Be a locavore. 

Locavores are people who pay attention to where their food comes from and commit to eating local food as much as possible. It is estimated that the average American meal travels about 1500 miles to get from farm to plate. Shopping at the farmers market, maintaining a home garden, or participating in a Community Shared Agriculture (commonly referred to as a CSA) are wonderful ways to support a local food system. Over the last 20 years, Community Supported Agriculture (CSA) has become a popular way for consumers to buy local, seasonal food directly from a farmer. Here are the basics: a farmer offers a certain number of “shares” to the public. Typically the share consists of a box of vegetables, but other farm products may be included. Living in Wisconsin makes this difficult during the winter months, however, it is always important to be aware. For instance, we used to purchase particular brand of bottled water which was shipped from Tennessee, that is until we realized where it was travelling from. It certainly does not make sense to buy water from Tennessee when we live in Wisconsin, a virtual oasis of ground water. Locally bottled water just makes more sense!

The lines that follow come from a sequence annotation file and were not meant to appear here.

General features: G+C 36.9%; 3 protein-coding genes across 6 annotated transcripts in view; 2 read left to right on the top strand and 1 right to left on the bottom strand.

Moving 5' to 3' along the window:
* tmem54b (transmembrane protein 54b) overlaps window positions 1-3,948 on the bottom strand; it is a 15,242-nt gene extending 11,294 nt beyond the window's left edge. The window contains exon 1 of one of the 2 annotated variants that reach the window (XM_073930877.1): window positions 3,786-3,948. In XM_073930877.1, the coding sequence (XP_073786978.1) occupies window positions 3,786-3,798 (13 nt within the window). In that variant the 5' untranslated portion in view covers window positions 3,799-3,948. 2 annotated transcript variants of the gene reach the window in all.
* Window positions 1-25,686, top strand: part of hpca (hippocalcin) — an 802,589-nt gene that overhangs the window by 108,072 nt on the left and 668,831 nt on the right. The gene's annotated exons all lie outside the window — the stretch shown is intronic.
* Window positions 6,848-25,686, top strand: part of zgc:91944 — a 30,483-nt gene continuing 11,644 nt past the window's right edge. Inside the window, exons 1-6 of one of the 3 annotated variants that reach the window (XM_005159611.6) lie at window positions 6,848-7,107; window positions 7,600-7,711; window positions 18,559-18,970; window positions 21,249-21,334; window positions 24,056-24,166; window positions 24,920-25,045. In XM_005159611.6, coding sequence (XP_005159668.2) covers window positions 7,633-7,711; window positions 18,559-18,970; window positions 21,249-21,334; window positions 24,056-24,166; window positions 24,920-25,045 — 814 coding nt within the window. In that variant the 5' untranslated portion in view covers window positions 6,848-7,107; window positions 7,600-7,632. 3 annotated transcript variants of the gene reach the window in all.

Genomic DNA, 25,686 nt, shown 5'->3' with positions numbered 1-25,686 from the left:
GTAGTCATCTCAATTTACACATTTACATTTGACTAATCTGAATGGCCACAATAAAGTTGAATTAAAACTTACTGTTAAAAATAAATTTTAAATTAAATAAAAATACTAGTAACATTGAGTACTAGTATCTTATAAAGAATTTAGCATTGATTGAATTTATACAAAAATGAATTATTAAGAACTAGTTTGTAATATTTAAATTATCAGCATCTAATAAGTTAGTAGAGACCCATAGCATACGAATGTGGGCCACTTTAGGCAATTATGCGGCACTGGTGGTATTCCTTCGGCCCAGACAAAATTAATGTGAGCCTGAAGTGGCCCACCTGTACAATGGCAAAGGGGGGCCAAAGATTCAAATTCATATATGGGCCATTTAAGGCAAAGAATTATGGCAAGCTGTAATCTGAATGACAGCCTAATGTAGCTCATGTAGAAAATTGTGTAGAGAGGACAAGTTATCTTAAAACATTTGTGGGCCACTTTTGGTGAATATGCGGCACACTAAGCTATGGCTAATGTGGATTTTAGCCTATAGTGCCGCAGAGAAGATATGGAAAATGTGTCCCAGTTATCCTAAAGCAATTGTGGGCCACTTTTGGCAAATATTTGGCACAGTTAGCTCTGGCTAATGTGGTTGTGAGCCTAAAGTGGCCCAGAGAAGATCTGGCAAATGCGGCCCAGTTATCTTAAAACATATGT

Eat organic foods.

Foods grown without the use of pesticides, chemical fertilizers, factory farming, hormone use, and antibiotics on are not polluting the earth or your body. It’s hard to eat 100% organic…either what you want is not available or it’s too expensive. Don’t try to be perfect…instead, follow the 80-20 rule meaning eat organic about 80% of the time. You will feel good about your choices without driving yourself crazy.
 

Reduce the amount of garbage you send to the landfill.

1. Eat whole foods. They are better for you than foods which have loads of chemicals and filler plus they tend to require less packaging which means less garbage heading for the landfill. 2. Compost. Not sure how? Visit www.howtocompost.org. According to their website, studies have shown that home composting can divert an average of 700 lbs. of material per household per year from the waste stream. If your flower beds are clay like mine they could use some compost: When mixed with compost, clay soils are lightened, and sandy soils retain water better. Mixing compost with soil also contributes to erosion control, soil fertility, proper pH balance, and healthy root development in plants.